• It simplified everything. There will be a lot of project management tools out there with dozens of options. From Gantt Charts to Kanban to everything in between, it’s your task to champion a tool that simplifies the overly complex. Do not choose a tool that adds layers of complication into the process. Instead, go for something like DoneDone that’s simple, smart and easily used.

Lean thinkers obsess about waste

Waste in manufacture or construction is easy to visualize but for non-physical work like software development which does not involve a physical end-product, waste is hard to visualize. The waste concepts within lean thinking extend far beyond physical waste. Lean software developers Mary and Tom Poppendieck believe waste is stuff which doesn’t give the customers value or contribute to customer satisfaction.

Lean project managers obsess about eliminating waste.  This is particularly true of the waste that arises from miscommunication and misunderstanding of the value stream.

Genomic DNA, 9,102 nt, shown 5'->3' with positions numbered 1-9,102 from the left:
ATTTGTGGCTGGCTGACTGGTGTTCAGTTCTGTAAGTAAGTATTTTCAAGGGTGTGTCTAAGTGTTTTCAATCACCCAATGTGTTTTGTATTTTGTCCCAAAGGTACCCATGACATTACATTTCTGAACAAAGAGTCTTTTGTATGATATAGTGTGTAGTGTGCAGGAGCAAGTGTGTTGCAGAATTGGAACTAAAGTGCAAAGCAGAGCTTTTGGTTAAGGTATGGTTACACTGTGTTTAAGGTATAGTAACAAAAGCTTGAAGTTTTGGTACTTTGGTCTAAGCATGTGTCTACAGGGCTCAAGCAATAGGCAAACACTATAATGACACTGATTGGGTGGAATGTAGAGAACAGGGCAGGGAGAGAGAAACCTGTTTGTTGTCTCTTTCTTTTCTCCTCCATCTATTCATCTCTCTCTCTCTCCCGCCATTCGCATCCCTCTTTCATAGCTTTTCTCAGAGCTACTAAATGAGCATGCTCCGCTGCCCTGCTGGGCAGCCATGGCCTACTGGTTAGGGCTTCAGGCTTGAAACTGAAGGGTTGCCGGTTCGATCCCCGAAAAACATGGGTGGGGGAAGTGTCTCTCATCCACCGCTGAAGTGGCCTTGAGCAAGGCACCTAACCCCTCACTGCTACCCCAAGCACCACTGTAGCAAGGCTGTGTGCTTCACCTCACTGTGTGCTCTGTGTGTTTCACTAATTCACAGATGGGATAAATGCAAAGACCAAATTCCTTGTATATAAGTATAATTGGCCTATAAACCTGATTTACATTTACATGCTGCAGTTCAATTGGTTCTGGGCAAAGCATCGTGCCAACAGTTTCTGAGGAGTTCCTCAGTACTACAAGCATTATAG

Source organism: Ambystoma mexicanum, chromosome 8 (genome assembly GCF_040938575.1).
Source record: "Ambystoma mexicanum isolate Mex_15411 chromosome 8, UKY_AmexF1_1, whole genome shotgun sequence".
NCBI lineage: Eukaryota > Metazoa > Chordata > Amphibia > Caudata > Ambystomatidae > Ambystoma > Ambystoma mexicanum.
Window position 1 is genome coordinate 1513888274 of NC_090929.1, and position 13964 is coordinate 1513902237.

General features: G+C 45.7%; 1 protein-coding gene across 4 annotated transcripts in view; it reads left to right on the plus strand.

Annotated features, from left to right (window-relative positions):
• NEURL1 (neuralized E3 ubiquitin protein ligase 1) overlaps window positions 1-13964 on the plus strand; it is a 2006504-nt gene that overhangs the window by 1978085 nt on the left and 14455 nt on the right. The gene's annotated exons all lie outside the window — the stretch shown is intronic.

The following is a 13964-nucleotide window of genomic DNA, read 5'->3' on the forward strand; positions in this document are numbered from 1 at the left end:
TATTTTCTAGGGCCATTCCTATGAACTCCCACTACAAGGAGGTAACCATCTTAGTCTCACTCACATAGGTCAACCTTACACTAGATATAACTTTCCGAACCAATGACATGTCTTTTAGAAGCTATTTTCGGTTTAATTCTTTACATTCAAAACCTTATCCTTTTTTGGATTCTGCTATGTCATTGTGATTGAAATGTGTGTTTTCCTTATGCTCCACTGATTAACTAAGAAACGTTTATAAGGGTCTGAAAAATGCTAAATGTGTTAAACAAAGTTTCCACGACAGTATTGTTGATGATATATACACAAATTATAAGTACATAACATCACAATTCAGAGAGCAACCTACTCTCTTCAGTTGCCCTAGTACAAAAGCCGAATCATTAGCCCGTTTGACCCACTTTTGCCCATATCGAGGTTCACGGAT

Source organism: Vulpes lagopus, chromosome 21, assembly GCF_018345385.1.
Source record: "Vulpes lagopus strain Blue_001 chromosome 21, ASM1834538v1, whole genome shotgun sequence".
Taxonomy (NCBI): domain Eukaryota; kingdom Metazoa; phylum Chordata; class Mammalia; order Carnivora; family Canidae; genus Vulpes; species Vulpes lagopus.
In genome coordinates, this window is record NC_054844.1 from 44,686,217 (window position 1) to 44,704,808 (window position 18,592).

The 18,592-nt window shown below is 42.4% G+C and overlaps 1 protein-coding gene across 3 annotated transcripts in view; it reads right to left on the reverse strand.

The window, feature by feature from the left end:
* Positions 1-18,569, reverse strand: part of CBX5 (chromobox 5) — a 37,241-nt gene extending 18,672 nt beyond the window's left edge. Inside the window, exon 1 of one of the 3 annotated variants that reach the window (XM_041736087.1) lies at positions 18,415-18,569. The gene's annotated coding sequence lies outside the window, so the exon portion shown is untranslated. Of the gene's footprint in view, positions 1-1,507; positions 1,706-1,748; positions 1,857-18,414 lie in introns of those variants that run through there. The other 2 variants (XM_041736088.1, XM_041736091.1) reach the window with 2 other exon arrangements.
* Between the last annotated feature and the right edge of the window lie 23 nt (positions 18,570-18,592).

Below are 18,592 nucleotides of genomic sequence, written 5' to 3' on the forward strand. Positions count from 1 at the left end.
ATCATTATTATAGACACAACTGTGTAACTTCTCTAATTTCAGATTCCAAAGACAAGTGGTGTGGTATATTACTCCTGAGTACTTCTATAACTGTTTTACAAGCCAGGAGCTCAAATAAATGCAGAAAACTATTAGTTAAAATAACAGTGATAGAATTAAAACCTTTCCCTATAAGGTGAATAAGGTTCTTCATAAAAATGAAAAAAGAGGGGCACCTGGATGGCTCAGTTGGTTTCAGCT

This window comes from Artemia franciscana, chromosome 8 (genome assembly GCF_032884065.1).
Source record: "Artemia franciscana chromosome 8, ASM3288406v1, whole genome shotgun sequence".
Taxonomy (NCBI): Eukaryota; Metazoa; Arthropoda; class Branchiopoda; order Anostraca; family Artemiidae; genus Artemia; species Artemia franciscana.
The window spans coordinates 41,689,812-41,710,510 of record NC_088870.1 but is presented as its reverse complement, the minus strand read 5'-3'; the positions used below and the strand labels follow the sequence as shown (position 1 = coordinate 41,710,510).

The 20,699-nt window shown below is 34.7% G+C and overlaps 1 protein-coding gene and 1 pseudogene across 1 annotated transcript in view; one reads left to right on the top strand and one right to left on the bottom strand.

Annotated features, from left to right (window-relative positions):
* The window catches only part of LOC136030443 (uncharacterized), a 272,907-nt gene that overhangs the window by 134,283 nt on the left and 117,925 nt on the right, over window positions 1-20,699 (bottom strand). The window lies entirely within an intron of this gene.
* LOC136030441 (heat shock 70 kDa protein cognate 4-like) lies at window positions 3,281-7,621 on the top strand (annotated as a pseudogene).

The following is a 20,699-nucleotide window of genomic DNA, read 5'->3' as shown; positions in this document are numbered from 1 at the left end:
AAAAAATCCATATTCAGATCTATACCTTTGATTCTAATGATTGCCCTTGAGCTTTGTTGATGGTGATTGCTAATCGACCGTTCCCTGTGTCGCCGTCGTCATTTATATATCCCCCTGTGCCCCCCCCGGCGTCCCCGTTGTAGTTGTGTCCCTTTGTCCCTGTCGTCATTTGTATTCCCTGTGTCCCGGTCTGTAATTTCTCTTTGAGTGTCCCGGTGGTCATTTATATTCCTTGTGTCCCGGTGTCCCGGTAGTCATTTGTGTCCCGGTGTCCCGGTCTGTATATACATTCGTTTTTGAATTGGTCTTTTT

Waste can arise within lean project management, for example; lack of customer involvement, unnecessary busy work or work done without good reason will all generate waste.

When you are planning your next task make sure to include some activity which ensures value (or customers satisfaction). Ask yourself whether this task is intended to improve customer satisfaction or merely appease internal stakeholders. There's a big difference.

Once you've confirmed a task does add customer value, make sure to document how it contributes to the value stream map. It's always a good idea to include this context when logging tasks for software development teams.  This will help ensure your team is on the same page.

Cut the waste and find success

All in, lean project management is a solution to bloated project management frameworks. Follow the lean project management methodology. Document everything to bring your team on board. Make sure you select the right project tracking tool. When do you all this, you're sure to find success.

DoneDone was created with lean project management in mind. It's simple yet robust; our goal is to help you eliminate wasted time and resources while making it as easy as possible for you to track and complete your projects.